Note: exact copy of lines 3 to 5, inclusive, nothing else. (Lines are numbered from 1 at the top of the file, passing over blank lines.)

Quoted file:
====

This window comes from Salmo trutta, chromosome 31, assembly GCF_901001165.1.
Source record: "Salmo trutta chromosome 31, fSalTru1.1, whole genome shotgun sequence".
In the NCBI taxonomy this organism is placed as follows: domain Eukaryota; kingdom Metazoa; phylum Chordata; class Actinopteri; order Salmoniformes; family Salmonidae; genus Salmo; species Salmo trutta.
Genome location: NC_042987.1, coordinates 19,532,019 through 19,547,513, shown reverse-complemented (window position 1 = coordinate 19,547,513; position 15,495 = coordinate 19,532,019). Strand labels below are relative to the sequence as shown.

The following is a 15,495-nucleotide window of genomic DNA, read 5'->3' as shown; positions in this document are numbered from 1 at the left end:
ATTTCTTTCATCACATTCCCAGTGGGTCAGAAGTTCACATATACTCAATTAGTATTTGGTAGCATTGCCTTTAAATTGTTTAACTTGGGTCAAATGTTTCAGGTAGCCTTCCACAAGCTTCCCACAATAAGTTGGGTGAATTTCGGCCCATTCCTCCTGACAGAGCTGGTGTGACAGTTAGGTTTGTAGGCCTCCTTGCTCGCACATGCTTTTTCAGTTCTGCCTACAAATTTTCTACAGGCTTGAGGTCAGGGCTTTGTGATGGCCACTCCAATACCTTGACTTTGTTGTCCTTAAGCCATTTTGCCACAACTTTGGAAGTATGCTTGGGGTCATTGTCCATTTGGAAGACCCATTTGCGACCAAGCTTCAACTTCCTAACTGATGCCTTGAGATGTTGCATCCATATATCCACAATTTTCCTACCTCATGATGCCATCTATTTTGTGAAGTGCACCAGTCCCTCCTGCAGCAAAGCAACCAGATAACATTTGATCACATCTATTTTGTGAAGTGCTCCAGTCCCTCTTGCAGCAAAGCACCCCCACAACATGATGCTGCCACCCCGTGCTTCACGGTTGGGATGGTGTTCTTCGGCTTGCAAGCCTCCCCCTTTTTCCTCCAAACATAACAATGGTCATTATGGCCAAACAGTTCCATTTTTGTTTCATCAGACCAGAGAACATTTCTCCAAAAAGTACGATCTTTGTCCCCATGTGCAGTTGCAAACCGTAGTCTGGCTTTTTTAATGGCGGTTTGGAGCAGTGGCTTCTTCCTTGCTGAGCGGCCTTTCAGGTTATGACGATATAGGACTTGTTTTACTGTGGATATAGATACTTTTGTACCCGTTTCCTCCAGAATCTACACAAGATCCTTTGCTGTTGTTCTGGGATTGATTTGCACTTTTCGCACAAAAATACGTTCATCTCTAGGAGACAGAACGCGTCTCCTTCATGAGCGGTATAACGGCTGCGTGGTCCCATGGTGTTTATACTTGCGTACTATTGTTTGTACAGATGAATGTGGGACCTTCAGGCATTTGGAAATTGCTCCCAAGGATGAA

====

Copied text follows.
In the NCBI taxonomy this organism is placed as follows: domain Eukaryota; kingdom Metazoa; phylum Chordata; class Actinopteri; order Salmoniformes; family Salmonidae; genus Salmo; species Salmo trutta.
Genome location: NC_042987.1, coordinates 19,532,019 through 19,547,513, shown reverse-complemented (window position 1 = coordinate 19,547,513; position 15,495 = coordinate 19,532,019). Strand labels below are relative to the sequence as shown.

The following is a 15,495-nucleotide window of genomic DNA, read 5'->3' as shown; positions in this document are numbered from 1 at the left end: